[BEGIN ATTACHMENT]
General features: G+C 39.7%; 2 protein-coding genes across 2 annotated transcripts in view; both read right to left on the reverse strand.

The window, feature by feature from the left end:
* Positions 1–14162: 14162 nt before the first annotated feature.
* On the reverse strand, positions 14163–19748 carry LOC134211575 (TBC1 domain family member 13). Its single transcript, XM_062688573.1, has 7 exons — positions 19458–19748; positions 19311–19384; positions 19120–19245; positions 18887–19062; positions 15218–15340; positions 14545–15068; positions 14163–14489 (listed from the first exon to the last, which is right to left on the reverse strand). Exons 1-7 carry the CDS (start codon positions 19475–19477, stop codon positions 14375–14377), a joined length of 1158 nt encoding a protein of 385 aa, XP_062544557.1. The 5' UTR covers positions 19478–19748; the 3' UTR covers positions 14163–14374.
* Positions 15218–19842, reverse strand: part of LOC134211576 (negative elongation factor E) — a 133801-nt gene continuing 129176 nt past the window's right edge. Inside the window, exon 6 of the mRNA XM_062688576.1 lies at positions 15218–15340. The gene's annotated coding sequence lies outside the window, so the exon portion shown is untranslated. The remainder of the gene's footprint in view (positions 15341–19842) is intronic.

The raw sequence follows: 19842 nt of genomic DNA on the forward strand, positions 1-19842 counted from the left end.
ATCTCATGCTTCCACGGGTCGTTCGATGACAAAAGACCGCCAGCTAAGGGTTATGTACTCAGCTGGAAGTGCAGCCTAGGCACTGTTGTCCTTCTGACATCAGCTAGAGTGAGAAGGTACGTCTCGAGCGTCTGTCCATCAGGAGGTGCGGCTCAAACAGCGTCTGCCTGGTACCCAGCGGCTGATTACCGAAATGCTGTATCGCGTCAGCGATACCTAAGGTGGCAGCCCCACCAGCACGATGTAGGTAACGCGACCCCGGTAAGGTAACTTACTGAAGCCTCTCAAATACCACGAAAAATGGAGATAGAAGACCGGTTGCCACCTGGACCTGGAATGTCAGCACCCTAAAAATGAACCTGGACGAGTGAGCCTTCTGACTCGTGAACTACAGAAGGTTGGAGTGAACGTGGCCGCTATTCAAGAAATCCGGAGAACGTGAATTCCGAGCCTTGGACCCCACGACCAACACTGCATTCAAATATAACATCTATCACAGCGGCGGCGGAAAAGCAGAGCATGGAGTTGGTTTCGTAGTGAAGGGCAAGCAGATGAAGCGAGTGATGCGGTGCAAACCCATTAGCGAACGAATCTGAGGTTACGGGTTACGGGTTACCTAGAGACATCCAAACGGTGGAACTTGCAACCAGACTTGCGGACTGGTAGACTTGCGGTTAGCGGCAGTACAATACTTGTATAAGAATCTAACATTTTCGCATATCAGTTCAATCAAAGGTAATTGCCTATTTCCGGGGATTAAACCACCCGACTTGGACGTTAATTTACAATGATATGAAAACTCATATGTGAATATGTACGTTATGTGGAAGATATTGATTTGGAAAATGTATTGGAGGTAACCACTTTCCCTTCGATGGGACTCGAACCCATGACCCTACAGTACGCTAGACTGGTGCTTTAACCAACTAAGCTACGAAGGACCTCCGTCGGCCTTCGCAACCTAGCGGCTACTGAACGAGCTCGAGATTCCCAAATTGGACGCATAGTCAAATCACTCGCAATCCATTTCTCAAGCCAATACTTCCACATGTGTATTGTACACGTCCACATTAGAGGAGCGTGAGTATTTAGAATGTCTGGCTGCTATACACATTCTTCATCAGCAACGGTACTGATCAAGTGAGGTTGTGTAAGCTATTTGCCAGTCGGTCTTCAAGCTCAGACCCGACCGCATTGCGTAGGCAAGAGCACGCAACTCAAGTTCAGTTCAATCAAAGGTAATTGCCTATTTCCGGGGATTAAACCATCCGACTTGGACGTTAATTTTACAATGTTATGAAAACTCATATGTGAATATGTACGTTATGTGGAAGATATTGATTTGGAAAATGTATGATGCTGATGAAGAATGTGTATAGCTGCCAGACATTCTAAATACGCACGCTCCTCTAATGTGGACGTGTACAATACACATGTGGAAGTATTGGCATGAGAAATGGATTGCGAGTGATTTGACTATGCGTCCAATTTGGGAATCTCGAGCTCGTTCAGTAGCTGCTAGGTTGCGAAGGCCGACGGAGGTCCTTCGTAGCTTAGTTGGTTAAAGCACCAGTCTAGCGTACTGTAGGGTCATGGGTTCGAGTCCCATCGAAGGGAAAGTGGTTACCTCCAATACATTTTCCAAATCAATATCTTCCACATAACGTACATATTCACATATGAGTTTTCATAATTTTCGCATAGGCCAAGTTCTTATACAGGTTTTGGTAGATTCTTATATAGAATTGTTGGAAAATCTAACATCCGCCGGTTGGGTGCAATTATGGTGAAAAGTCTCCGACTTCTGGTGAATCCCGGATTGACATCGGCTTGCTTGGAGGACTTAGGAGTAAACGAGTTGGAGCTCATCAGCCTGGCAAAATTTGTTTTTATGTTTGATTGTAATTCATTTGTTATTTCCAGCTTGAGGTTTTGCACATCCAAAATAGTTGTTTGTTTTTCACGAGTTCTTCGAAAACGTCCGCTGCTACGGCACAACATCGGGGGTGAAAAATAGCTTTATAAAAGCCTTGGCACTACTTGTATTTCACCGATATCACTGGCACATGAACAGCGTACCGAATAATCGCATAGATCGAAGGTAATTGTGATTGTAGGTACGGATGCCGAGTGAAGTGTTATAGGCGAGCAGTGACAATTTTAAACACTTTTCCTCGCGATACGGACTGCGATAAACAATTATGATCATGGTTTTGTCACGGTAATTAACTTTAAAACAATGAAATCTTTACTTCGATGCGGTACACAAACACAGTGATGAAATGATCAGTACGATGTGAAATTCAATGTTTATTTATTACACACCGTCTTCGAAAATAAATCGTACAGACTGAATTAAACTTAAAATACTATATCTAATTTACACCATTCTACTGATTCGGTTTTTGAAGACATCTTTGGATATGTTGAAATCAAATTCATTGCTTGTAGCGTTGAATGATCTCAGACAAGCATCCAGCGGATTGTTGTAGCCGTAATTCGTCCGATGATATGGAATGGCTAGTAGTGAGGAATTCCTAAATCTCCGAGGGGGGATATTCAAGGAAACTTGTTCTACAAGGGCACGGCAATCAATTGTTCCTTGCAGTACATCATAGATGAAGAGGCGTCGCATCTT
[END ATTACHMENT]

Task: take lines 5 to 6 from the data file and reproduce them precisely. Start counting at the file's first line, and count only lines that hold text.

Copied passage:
* Positions 15218–19842, reverse strand: part of LOC134211576 (negative elongation factor E) — a 133801-nt gene continuing 129176 nt past the window's right edge. Inside the window, exon 6 of the mRNA XM_062688576.1 lies at positions 15218–15340. The gene's annotated coding sequence lies outside the window, so the exon portion shown is untranslated. The remainder of the gene's footprint in view (positions 15341–19842) is intronic.

The raw sequence follows: 19842 nt of genomic DNA on the forward strand, positions 1-19842 counted from the left end.